We’re open. Challenging governments, NGOs and businesses to be transparent with the public means nothing if we keep our own readers in the dark. That’s why we will be completely open about why we tell the stories that we tell – and how we pay for them. Work with us to build something that endures where many media fail, and decide with us exactly where that money is going.

Above all, we’re optimistic. And yeah, we know what you’re thinking. Faced with impending climate collapse, the rise of right-wing authoritarian governments across the world, widening wealth and income inequality and deepening divisions rooted in race or gender or creed, it’s hard not to open the papers and feel the weight of the world pressing down. But we wouldn’t be doing this if we didn’t believe that when people work together, they can make their little corner of the world a more just, open and equal place.

And that’s why we can’t do this without you. We believe that across the globe is a community of people who care deeply about social justice, environmental action and press freedom – and who will join in to help make those ideals a reality. We’re not just holding our hand out – we need your voice to play a vital role in building Southeast Asia Globe into a leading space for progressive causes in the region. Tell us what stories the mainstream media is missing. Share with us the causes that matter most to you, and how we can champion those causes not just across Southeast Asia, but the world.

Our vision is clear. By 2025, we want to be recognised for building a great space for outstanding journalists from across the region to explore new ways of telling Southeast Asia’s most vital stories. Let’s bring together a community of engaged and loyal members who want to help reshape the media rather than just read it. And we want to reach a point where our readers, not advertisers, are the ones working to support our shared vision of an inclusive media.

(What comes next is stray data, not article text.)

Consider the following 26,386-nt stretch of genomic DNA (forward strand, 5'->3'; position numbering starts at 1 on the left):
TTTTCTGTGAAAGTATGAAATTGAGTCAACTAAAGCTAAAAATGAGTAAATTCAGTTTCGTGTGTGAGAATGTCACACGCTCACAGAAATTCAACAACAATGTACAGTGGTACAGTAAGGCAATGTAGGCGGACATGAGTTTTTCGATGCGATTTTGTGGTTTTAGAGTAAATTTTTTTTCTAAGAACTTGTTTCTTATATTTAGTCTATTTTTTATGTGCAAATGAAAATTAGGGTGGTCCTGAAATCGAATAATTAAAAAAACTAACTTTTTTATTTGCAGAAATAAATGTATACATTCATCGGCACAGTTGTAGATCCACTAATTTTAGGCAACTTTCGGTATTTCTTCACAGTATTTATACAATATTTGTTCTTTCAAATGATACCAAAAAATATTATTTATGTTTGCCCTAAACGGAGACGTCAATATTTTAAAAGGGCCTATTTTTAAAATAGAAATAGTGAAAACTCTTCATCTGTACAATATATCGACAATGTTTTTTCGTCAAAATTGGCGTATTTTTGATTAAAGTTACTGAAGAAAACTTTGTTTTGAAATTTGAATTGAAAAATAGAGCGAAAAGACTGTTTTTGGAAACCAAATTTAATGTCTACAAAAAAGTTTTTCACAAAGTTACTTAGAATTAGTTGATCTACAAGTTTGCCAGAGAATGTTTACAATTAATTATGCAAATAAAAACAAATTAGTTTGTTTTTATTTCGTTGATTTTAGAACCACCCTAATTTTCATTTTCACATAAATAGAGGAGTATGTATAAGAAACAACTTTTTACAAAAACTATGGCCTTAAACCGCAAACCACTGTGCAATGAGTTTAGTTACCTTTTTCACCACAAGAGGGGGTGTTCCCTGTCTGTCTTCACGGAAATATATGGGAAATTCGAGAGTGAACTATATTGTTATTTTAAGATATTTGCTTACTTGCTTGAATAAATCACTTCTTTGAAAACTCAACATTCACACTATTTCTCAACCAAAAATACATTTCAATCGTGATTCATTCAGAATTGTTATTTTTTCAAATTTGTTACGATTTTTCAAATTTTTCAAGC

We can’t do this without you. Let’s get together and build something that we all believe in.

If you’re interested in joining us, sign up to our newsletter, like us on Facebook, follow us on Twitter. And watch this space.

Jerusalem / Thousands of Indonesians and Malaysians erupt in protests over US recognition of Jerusalem

By: Johanna Chisholm - Posted on: December 11, 2017 | Current Affairs

Trump’s decision to recognise Jerusalem as the capital of Israel drew thousands to rally in front of the US embassy in both Jakarta and Kuala Lumpur

Protesters burn an effigy of US president Donald Trump during a rally held in response to Trump’s decision to recognise Jerusalem as capital of Israel, in front of the US embassy in Kuala Lumpur Photo: Fazry Ismail/EPA

Thousands more people have joined protests taking place in cities across Southeast Asia over the past weekend, gathering to voice their strong condemnation of US President Donald Trump’s recent decision to formally recognise Jerusalem as the capital of Israel.

Breaking with decades of US foreign policy with Israel, Trump’s announcement on Wednesday marked a controversial shift that would see the US not only accepting Jerusalem as the capital of the Jewish state, but would also see the US moving their embassy from Tel Aviv to the holy city.

The protests in Indonesia, the Wall Street Journal reported, attracted more than 5,000 people to gather in front of the US embassy in the capital city of Jakarta.